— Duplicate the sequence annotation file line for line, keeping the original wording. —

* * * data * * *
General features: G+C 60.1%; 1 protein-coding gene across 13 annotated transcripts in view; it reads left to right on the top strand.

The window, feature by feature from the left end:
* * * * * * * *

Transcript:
General features: G+C 60.1%; 1 protein-coding gene across 13 annotated transcripts in view; it reads left to right on the top strand.

The window, feature by feature from the left end: